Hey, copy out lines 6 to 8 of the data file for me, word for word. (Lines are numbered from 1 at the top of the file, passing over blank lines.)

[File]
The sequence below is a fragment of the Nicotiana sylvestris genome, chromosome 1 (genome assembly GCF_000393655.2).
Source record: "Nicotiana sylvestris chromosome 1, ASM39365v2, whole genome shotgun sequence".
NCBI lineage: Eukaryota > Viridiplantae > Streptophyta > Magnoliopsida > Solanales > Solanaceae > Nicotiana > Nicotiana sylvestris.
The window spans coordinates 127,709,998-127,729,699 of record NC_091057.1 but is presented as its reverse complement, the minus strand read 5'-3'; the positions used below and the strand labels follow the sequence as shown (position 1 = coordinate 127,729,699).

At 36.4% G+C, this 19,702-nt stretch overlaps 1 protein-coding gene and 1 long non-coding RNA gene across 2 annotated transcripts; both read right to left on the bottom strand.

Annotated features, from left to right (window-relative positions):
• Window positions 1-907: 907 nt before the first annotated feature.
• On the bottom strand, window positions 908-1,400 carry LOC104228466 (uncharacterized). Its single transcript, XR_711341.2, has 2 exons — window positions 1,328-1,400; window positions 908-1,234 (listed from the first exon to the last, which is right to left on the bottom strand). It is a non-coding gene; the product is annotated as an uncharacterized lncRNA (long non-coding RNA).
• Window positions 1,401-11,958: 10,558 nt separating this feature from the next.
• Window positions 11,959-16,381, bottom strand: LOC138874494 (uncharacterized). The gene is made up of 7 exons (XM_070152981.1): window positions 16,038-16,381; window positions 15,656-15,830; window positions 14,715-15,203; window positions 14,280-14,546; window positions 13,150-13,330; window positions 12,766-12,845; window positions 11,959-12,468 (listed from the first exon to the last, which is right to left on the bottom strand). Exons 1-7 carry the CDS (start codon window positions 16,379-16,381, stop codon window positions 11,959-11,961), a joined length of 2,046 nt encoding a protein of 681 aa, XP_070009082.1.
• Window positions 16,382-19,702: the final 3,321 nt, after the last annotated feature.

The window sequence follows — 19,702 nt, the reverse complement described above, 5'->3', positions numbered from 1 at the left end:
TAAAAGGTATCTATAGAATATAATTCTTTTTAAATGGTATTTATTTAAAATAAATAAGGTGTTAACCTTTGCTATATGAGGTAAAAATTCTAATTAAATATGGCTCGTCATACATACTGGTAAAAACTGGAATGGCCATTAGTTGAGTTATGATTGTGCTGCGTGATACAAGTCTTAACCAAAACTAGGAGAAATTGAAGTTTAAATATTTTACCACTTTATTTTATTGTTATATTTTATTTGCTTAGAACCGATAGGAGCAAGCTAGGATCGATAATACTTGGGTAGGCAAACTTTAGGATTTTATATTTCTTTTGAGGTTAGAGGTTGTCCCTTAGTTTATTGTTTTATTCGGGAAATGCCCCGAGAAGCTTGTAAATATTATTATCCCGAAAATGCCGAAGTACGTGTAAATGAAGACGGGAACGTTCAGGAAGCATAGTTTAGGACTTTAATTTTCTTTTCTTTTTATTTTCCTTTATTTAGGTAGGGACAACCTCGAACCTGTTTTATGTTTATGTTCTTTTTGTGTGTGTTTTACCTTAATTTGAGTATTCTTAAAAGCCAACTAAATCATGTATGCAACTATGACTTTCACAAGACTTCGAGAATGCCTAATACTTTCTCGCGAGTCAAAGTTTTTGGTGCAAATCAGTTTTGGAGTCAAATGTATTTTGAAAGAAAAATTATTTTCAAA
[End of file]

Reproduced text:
Annotated features, from left to right (window-relative positions):
• Window positions 1-907: 907 nt before the first annotated feature.
• On the bottom strand, window positions 908-1,400 carry LOC104228466 (uncharacterized). Its single transcript, XR_711341.2, has 2 exons — window positions 1,328-1,400; window positions 908-1,234 (listed from the first exon to the last, which is right to left on the bottom strand). It is a non-coding gene; the product is annotated as an uncharacterized lncRNA (long non-coding RNA).